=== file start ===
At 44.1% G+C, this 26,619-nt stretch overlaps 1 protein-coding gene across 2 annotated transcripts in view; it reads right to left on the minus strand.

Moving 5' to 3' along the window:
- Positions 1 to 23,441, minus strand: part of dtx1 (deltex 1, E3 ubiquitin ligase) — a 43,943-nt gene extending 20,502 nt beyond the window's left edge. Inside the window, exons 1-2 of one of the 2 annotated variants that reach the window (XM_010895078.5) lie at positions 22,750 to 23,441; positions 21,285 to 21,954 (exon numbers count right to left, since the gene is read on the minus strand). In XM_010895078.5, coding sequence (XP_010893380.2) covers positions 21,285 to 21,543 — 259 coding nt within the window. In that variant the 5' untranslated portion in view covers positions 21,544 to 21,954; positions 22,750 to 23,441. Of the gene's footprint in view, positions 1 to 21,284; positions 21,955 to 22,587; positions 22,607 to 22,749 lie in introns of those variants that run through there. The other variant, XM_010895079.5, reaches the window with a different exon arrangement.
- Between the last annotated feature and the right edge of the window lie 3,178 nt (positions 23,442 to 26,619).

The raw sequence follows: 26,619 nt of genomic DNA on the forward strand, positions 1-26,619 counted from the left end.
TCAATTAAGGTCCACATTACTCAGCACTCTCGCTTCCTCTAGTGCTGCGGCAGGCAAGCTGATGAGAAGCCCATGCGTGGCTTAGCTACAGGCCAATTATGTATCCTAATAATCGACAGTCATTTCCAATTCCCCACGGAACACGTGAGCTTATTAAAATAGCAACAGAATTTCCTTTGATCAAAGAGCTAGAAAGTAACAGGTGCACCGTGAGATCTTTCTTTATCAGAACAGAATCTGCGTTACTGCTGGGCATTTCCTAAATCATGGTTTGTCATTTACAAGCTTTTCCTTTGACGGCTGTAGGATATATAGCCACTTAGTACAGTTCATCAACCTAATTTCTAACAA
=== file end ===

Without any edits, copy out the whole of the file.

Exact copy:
At 44.1% G+C, this 26,619-nt stretch overlaps 1 protein-coding gene across 2 annotated transcripts in view; it reads right to left on the minus strand.

Moving 5' to 3' along the window:
- Positions 1 to 23,441, minus strand: part of dtx1 (deltex 1, E3 ubiquitin ligase) — a 43,943-nt gene extending 20,502 nt beyond the window's left edge. Inside the window, exons 1-2 of one of the 2 annotated variants that reach the window (XM_010895078.5) lie at positions 22,750 to 23,441; positions 21,285 to 21,954 (exon numbers count right to left, since the gene is read on the minus strand). In XM_010895078.5, coding sequence (XP_010893380.2) covers positions 21,285 to 21,543 — 259 coding nt within the window. In that variant the 5' untranslated portion in view covers positions 21,544 to 21,954; positions 22,750 to 23,441. Of the gene's footprint in view, positions 1 to 21,284; positions 21,955 to 22,587; positions 22,607 to 22,749 lie in introns of those variants that run through there. The other variant, XM_010895079.5, reaches the window with a different exon arrangement.
- Between the last annotated feature and the right edge of the window lie 3,178 nt (positions 23,442 to 26,619).

The raw sequence follows: 26,619 nt of genomic DNA on the forward strand, positions 1-26,619 counted from the left end.
TCAATTAAGGTCCACATTACTCAGCACTCTCGCTTCCTCTAGTGCTGCGGCAGGCAAGCTGATGAGAAGCCCATGCGTGGCTTAGCTACAGGCCAATTATGTATCCTAATAATCGACAGTCATTTCCAATTCCCCACGGAACACGTGAGCTTATTAAAATAGCAACAGAATTTCCTTTGATCAAAGAGCTAGAAAGTAACAGGTGCACCGTGAGATCTTTCTTTATCAGAACAGAATCTGCGTTACTGCTGGGCATTTCCTAAATCATGGTTTGTCATTTACAAGCTTTTCCTTTGACGGCTGTAGGATATATAGCCACTTAGTACAGTTCATCAACCTAATTTCTAACAA